Indeed, the record suggests that USA Funds set up the collection structure between itself, Navient, and the debt collectors to remain willfully ignorant and avoid liability. For example, USA Funds’ directions to Navient and the debt collectors were general and open-ended. USA Funds did not set performance or operational standards for Navient or the debt collectors. Nor did USA Funds or Navient have policies or procedures in place to ensure their debt collectors’ calling practices complied with the TCPA. USA Funds did not receive information about the debt collectors’ calling practices, and it did not monitor the debt collectors’ skip tracing activities. USA Funds forwarded all consumer complaints about the debt collectors to Navient, including alleged TCPA violations. Triable issues of fact exist, therefore, as to whether USA Funds ratified the debt collectors’ actions through willful ignorance.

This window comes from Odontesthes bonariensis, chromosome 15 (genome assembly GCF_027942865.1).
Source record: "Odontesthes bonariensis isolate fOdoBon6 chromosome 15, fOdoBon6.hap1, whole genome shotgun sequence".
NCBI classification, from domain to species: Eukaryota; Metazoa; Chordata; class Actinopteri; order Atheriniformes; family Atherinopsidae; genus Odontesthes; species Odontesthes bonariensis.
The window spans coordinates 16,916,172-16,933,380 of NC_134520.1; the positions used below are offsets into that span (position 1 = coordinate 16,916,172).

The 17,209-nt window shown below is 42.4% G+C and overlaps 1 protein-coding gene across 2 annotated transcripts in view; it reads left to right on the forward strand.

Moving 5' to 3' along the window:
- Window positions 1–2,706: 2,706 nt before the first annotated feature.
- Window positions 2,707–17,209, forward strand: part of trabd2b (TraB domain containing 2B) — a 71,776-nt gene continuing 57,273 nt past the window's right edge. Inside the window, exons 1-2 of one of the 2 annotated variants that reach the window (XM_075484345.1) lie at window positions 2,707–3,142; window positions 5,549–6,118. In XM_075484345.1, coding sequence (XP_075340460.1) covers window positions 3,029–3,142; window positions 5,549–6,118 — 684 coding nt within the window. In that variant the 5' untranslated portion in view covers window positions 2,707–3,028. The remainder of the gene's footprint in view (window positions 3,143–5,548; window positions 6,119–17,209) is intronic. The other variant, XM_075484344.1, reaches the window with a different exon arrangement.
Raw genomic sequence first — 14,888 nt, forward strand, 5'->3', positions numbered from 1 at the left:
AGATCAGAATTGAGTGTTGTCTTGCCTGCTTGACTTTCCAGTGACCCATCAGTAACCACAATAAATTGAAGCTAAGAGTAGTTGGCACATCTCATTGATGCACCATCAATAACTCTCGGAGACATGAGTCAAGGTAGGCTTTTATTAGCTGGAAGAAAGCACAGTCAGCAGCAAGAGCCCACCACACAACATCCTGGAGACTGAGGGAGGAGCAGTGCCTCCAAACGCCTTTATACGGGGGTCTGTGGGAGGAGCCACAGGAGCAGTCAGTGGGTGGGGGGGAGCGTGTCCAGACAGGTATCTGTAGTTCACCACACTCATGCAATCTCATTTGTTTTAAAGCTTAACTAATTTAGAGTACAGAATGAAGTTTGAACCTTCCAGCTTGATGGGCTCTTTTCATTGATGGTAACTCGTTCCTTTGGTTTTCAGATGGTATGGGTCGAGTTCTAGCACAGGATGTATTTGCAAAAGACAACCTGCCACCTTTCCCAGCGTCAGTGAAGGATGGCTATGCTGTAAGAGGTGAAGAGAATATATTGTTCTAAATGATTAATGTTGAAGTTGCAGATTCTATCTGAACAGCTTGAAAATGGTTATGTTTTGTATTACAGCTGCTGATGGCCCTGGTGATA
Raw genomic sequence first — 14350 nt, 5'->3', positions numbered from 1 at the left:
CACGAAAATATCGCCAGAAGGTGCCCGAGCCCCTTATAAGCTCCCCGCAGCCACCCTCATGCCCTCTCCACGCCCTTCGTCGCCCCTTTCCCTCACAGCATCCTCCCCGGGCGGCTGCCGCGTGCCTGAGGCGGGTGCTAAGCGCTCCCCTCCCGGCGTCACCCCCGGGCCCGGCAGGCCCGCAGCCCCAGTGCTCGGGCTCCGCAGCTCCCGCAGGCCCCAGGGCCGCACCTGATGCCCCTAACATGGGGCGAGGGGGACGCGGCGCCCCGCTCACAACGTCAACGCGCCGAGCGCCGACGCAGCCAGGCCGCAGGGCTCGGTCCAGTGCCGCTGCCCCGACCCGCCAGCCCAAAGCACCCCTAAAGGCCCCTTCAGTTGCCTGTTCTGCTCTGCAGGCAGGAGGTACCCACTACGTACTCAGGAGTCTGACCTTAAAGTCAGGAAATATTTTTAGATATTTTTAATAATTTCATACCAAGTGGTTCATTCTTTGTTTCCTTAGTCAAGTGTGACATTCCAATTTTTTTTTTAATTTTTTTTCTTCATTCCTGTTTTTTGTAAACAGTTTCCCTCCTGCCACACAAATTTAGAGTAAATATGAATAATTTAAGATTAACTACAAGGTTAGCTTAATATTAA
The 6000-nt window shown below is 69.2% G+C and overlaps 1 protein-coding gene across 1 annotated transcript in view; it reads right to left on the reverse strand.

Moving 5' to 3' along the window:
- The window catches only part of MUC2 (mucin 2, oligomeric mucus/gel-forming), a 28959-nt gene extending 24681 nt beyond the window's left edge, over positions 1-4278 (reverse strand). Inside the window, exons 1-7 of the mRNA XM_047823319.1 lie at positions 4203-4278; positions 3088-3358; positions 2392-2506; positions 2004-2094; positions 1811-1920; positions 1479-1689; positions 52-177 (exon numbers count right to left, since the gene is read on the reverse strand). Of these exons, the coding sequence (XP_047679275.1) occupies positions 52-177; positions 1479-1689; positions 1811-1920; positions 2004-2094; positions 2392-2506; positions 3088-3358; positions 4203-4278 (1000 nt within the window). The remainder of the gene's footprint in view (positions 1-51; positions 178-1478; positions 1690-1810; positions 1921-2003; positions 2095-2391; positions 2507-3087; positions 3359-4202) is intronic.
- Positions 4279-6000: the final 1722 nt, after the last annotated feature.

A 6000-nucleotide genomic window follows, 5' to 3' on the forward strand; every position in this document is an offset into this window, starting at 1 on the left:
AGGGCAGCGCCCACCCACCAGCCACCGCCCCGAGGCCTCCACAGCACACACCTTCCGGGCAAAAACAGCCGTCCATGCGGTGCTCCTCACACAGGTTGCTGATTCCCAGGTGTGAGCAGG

Accordingly, based on the evidence in the record, we hold that a reasonable jury could find that USA Funds ratified the debt collectors’ calling practices that allegedly violated the TCPA. We, therefore, need not address whether the debt collectors acted with implied actual authority.
For the preceding reasons, we REVERSE the district court's grant of summary judgment in favor of Defendant-Appellee USA Funds and REMAND for further proceedings.